We also tested other co-evolutionary methods, which tended to return very different results to RoCA, and generally revealed little biochemical association for the studied viral proteins (S5 Fig). Most notable is the limited biochemical association of sectors identified using the benchmark SCA method [14] (S5 Fig) which has shown much success in resolving co-evolutionary structure for certain protein families [15, 32]. Aside from the noise sensitivities shared by both SCA and classical PCA-based methods (S5 Fig), the surprising disparity in this case appears due to the weighted covariance construction employed by SCA (as opposed to the Pearson correlation) which, while apparently suited to the analysis of certain protein families data [1417], does not seem suitable for identifying the co-evolutionary structure in the considered HIV and HCV proteins (see S3 Text for details).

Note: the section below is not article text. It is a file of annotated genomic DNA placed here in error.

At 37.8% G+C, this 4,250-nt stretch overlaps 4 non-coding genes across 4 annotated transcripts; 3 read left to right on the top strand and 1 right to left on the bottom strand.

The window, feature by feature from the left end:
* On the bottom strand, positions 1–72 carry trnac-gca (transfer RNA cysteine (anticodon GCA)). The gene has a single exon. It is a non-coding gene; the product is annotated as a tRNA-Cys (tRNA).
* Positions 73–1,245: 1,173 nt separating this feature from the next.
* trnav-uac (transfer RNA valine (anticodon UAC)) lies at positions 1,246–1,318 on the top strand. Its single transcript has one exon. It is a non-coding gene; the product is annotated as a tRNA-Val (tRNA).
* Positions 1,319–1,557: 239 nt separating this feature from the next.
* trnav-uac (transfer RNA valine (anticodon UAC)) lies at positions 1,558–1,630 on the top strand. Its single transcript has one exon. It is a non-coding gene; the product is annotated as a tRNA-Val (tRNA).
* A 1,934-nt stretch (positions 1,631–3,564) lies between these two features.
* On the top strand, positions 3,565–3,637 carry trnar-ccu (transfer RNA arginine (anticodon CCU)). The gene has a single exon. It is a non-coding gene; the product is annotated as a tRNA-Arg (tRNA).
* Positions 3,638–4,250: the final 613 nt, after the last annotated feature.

Detailed analysis of the biochemical associations of the inferred sectors

In the following, we provide details on the biochemical associations of the identified RoCA sectors for each of the four viral proteins.

HIV Gag.

Gag poly-protein encodes for the matrix (p17), capsid (p24), spacer peptide 1 (SP1), nucleocapsid (p7), spacer peptide 2 (SP2), and p6 proteins. Being a core structural poly-protein of HIV, the experimentally identified domains in Gag consist of critical structural interfaces involving either virus-host or virus-virus protein interactions (Fig 1).